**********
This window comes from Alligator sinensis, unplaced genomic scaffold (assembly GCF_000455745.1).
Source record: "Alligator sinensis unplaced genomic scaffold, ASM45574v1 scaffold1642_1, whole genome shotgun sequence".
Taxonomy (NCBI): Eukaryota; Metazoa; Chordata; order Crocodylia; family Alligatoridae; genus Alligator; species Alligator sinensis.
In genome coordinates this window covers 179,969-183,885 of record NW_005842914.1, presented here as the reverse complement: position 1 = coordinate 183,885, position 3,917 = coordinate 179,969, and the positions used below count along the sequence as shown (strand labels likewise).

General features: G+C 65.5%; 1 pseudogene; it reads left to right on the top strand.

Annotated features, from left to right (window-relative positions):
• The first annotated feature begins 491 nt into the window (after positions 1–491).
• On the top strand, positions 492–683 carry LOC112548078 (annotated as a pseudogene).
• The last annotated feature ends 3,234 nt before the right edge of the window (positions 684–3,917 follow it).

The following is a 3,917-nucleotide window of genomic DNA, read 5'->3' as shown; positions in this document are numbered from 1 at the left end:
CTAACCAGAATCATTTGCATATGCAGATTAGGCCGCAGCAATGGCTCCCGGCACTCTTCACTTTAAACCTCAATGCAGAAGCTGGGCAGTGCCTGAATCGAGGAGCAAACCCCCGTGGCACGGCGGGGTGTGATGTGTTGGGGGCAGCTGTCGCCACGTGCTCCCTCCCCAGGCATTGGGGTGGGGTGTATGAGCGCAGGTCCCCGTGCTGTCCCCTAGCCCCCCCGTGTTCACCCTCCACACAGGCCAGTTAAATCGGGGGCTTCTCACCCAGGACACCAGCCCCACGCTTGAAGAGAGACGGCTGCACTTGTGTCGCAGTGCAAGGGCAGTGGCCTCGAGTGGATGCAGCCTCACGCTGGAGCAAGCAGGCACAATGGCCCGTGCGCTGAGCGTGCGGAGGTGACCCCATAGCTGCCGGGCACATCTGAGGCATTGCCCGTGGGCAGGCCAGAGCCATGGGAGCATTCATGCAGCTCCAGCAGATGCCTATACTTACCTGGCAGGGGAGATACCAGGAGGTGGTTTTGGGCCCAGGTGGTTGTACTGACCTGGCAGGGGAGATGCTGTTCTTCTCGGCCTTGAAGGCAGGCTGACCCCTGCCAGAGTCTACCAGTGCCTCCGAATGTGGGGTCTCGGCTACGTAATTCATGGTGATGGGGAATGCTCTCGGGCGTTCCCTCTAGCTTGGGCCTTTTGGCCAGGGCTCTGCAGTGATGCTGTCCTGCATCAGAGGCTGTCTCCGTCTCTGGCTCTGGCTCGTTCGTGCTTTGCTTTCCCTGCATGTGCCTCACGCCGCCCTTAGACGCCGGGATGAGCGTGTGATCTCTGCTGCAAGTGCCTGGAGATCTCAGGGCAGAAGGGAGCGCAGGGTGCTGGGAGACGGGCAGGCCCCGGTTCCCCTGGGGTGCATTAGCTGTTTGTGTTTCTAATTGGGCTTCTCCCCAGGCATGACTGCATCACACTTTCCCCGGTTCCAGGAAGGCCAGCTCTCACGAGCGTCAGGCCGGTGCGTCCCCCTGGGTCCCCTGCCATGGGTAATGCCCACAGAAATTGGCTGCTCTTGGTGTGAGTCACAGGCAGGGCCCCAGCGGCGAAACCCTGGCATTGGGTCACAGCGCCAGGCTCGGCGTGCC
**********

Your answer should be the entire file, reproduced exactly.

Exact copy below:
This window comes from Alligator sinensis, unplaced genomic scaffold (assembly GCF_000455745.1).
Source record: "Alligator sinensis unplaced genomic scaffold, ASM45574v1 scaffold1642_1, whole genome shotgun sequence".
Taxonomy (NCBI): Eukaryota; Metazoa; Chordata; order Crocodylia; family Alligatoridae; genus Alligator; species Alligator sinensis.
In genome coordinates this window covers 179,969-183,885 of record NW_005842914.1, presented here as the reverse complement: position 1 = coordinate 183,885, position 3,917 = coordinate 179,969, and the positions used below count along the sequence as shown (strand labels likewise).

General features: G+C 65.5%; 1 pseudogene; it reads left to right on the top strand.

Annotated features, from left to right (window-relative positions):
• The first annotated feature begins 491 nt into the window (after positions 1–491).
• On the top strand, positions 492–683 carry LOC112548078 (annotated as a pseudogene).
• The last annotated feature ends 3,234 nt before the right edge of the window (positions 684–3,917 follow it).

The following is a 3,917-nucleotide window of genomic DNA, read 5'->3' as shown; positions in this document are numbered from 1 at the left end:
CTAACCAGAATCATTTGCATATGCAGATTAGGCCGCAGCAATGGCTCCCGGCACTCTTCACTTTAAACCTCAATGCAGAAGCTGGGCAGTGCCTGAATCGAGGAGCAAACCCCCGTGGCACGGCGGGGTGTGATGTGTTGGGGGCAGCTGTCGCCACGTGCTCCCTCCCCAGGCATTGGGGTGGGGTGTATGAGCGCAGGTCCCCGTGCTGTCCCCTAGCCCCCCCGTGTTCACCCTCCACACAGGCCAGTTAAATCGGGGGCTTCTCACCCAGGACACCAGCCCCACGCTTGAAGAGAGACGGCTGCACTTGTGTCGCAGTGCAAGGGCAGTGGCCTCGAGTGGATGCAGCCTCACGCTGGAGCAAGCAGGCACAATGGCCCGTGCGCTGAGCGTGCGGAGGTGACCCCATAGCTGCCGGGCACATCTGAGGCATTGCCCGTGGGCAGGCCAGAGCCATGGGAGCATTCATGCAGCTCCAGCAGATGCCTATACTTACCTGGCAGGGGAGATACCAGGAGGTGGTTTTGGGCCCAGGTGGTTGTACTGACCTGGCAGGGGAGATGCTGTTCTTCTCGGCCTTGAAGGCAGGCTGACCCCTGCCAGAGTCTACCAGTGCCTCCGAATGTGGGGTCTCGGCTACGTAATTCATGGTGATGGGGAATGCTCTCGGGCGTTCCCTCTAGCTTGGGCCTTTTGGCCAGGGCTCTGCAGTGATGCTGTCCTGCATCAGAGGCTGTCTCCGTCTCTGGCTCTGGCTCGTTCGTGCTTTGCTTTCCCTGCATGTGCCTCACGCCGCCCTTAGACGCCGGGATGAGCGTGTGATCTCTGCTGCAAGTGCCTGGAGATCTCAGGGCAGAAGGGAGCGCAGGGTGCTGGGAGACGGGCAGGCCCCGGTTCCCCTGGGGTGCATTAGCTGTTTGTGTTTCTAATTGGGCTTCTCCCCAGGCATGACTGCATCACACTTTCCCCGGTTCCAGGAAGGCCAGCTCTCACGAGCGTCAGGCCGGTGCGTCCCCCTGGGTCCCCTGCCATGGGTAATGCCCACAGAAATTGGCTGCTCTTGGTGTGAGTCACAGGCAGGGCCCCAGCGGCGAAACCCTGGCATTGGGTCACAGCGCCAGGCTCGGCGTGCC